The last downtown “stroll” for 2010 took place Friday with Lizzie and Emma Borden’s beleagered stepmother appearing to speak up for the lot of stepmothers everywhere. Elizabeth Teixeira joins a long line of ladies who have portrayed the unfortunate Abby Borden over the years. The Stroll benefits the city and local businesses.
Fall River Herald News file photo
As Halloween draws nearer every year, there seem to be more and more “Lizzie sightings”. Whether in haunted corn mazes, horror theme attractions, Halloween costumes or a proliferation of Lizzie Borden-based plays- the little gal with the hatchet is everywhere from August right through to All Saints Day!
The Discovery Channel has set the Ghost Lab show of the investigation of the Borden house for Oct 25th, with a preview on the 19th. The Travel Channel repeated its look at America’s Most Terrifying Places again this past weekend, Nance O’Neil is coming to a close this weekend in Manhattan and coming soon- a new play, Lizzie Borden Took An Axe, by Garrett Heater will be the debut production of a brand new theatre group.
Stay tuned for all-new Lizzie & Family productions coming this Fall on the Discovery channel, a landmark book on Fall River and Lizzie coming from the Fall River Historical Society, and the Borden case documentary shot by Ric Rebelo this past spring will be airing Saturday, October 30th at 7pm on Rhode Island PBS– the day before Halloween. And Sunday night, the 31st, is ALWAYS a special night at #92 Second Street and is sold out a year in advance!
Web of Iniquity by Catherine Ross Nickerson
Duke University Press, Feb. 1999
Here’s one that may have slipped by unnoticed. It sells from $6- $131 dollars depending on where you hunt for it. Amazon has the best deals.
“Surveys detective fiction from the Civil War to World War II, describes how women writers created a form of domestic mystery that offered a critical view of the condition of women, and discusses works based on the Lizzie Borden case.”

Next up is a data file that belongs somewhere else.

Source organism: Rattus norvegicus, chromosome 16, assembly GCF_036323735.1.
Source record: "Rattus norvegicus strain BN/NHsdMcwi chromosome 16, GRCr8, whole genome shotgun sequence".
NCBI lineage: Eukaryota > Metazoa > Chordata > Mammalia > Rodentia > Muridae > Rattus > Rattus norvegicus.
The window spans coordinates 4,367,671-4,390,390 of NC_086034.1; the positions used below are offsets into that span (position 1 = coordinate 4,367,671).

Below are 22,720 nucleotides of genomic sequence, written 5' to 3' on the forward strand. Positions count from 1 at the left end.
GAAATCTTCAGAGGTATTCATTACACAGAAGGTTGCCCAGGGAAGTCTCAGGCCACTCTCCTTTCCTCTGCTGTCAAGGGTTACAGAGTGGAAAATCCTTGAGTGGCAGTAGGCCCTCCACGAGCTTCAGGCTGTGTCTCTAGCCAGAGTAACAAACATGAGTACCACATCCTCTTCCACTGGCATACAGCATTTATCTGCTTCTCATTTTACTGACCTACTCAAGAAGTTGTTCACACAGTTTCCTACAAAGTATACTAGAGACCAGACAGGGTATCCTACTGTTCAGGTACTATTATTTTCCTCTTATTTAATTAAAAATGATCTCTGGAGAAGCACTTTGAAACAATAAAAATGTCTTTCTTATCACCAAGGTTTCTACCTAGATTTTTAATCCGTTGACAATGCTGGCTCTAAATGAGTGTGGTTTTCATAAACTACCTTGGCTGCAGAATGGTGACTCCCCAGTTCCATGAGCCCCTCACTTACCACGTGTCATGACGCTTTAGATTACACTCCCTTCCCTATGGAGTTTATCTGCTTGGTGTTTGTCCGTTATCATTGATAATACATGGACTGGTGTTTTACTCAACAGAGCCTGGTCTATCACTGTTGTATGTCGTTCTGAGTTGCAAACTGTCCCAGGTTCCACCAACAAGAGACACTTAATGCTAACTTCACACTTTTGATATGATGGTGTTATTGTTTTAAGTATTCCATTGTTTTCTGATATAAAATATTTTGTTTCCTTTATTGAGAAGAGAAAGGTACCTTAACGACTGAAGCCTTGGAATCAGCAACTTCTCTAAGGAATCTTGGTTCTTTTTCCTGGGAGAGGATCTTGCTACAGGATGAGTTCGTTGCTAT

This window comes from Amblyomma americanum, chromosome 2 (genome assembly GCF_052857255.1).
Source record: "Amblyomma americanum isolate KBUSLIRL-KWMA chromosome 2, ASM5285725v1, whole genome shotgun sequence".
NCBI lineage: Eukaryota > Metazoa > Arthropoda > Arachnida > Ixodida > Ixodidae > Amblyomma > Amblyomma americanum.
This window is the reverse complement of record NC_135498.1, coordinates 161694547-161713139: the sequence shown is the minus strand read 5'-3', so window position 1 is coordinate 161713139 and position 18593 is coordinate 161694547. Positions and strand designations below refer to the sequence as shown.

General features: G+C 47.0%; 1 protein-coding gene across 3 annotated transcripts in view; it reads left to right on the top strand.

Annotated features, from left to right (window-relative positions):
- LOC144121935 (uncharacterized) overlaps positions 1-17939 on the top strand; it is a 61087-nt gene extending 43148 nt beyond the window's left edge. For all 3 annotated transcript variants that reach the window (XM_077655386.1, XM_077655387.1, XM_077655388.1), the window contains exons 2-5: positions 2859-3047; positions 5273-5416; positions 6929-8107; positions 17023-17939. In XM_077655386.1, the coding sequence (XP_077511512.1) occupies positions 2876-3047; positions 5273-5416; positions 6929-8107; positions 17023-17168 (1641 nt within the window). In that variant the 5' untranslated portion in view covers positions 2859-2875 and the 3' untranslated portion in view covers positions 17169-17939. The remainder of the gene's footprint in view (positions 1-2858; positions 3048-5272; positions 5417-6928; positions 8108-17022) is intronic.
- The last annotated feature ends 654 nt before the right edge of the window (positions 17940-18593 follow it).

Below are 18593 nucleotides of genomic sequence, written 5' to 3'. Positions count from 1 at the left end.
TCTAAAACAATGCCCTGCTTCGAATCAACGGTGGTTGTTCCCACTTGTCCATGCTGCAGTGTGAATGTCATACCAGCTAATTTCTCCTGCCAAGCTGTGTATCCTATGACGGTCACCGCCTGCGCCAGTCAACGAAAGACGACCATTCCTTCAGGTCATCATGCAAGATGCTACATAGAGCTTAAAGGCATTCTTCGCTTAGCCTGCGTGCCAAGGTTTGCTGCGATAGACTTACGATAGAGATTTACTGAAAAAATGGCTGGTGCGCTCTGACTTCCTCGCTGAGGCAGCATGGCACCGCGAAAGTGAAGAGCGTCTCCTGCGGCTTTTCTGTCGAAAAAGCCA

For more about the book and its author visit the Duke U. Press http://www.dukeupress.edu/Catalog/ViewProduct.php?productid=566&viewby=subject&categoryid=389&sort=author
With Nance O’Neil off-Broadway until October 9th, playgoers may like to know that the famous Players Club has a full-length portrait of Nance as Lady Macbeth in the diningroom. See link below to the Player’s Club and a link to a mixed review of Nance as Lady Macbeth here below as a pdf file:
Have you seen the portrait of Lizzie Borden by Tiago? Currently, Mr. Finato is painting a portrait of the new Fall River Mayor. The Lizzie portrait shows Lizzie with a slightly ominous gaze! http://fineartamerica.com/featured/lizzie-borden-tiago-finato.html
To learn more about the young Brazilian artist, read his bio here http://fineartamerica.com/profiles/tiago-finato.html?viewcomplete=true
Just when you think everything has been done that can be done with the Borden case, along comes a new twist. We have Lizzie dolls, pins, magnets, teeshirts, bracelets, earrings, coffee mugs and shot glasses. There are books galore with more coming soon, paperdolls, collector cards, toy hatchets, and even Cat’s Meow has put out a wooden replica of the murder house on Second Street. And now- from ETSY, an online crafter’s catalogue, we have a Lizzie Borden perfume oil, in a limited edition, available only until November 2010. Have a look at the newest entry on the Lizzie market. Wonder what’s next?
This “eau de murder” is described as:
“A waft of Mother’s garden blooms, Father’s unlit pipe, tiny roses on the parlor wallpaper, and a dusty wooden axe handle.”